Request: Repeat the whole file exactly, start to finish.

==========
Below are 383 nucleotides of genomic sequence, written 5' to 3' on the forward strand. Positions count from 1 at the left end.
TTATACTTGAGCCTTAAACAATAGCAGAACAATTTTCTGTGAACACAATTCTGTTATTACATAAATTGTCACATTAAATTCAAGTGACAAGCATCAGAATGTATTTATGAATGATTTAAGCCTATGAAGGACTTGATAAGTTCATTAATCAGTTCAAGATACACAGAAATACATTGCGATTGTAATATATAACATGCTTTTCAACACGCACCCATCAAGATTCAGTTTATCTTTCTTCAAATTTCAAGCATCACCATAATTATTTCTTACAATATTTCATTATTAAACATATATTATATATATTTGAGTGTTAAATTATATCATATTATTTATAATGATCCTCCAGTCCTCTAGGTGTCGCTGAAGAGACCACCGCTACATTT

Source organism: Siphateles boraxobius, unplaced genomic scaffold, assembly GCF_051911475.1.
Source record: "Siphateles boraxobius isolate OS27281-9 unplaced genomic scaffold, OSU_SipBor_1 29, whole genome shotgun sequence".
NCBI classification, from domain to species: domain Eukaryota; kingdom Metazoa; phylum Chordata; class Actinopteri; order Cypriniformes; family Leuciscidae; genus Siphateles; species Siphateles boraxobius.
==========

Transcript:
Below are 383 nucleotides of genomic sequence, written 5' to 3' on the forward strand. Positions count from 1 at the left end.
TTATACTTGAGCCTTAAACAATAGCAGAACAATTTTCTGTGAACACAATTCTGTTATTACATAAATTGTCACATTAAATTCAAGTGACAAGCATCAGAATGTATTTATGAATGATTTAAGCCTATGAAGGACTTGATAAGTTCATTAATCAGTTCAAGATACACAGAAATACATTGCGATTGTAATATATAACATGCTTTTCAACACGCACCCATCAAGATTCAGTTTATCTTTCTTCAAATTTCAAGCATCACCATAATTATTTCTTACAATATTTCATTATTAAACATATATTATATATATTTGAGTGTTAAATTATATCATATTATTTATAATGATCCTCCAGTCCTCTAGGTGTCGCTGAAGAGACCACCGCTACATTT

Source organism: Siphateles boraxobius, unplaced genomic scaffold, assembly GCF_051911475.1.
Source record: "Siphateles boraxobius isolate OS27281-9 unplaced genomic scaffold, OSU_SipBor_1 29, whole genome shotgun sequence".
NCBI classification, from domain to species: domain Eukaryota; kingdom Metazoa; phylum Chordata; class Actinopteri; order Cypriniformes; family Leuciscidae; genus Siphateles; species Siphateles boraxobius.